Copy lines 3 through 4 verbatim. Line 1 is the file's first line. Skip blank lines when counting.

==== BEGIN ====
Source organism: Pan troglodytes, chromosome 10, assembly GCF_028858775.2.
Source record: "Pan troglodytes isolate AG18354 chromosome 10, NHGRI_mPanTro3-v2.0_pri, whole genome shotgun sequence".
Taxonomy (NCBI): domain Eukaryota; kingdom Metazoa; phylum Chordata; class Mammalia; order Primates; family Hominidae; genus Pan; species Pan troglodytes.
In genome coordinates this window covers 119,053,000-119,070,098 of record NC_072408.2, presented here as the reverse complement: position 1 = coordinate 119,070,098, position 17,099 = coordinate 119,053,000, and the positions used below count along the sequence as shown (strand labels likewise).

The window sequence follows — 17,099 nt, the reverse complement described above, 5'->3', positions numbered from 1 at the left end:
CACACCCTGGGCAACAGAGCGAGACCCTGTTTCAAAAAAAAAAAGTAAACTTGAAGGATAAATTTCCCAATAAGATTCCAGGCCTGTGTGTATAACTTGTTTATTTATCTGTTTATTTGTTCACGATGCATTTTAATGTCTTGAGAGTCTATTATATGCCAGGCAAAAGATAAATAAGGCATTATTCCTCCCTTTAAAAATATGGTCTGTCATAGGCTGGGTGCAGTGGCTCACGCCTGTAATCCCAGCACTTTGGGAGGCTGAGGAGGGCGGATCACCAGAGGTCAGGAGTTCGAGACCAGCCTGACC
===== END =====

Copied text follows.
Taxonomy (NCBI): domain Eukaryota; kingdom Metazoa; phylum Chordata; class Mammalia; order Primates; family Hominidae; genus Pan; species Pan troglodytes.
In genome coordinates this window covers 119,053,000-119,070,098 of record NC_072408.2, presented here as the reverse complement: position 1 = coordinate 119,070,098, position 17,099 = coordinate 119,053,000, and the positions used below count along the sequence as shown (strand labels likewise).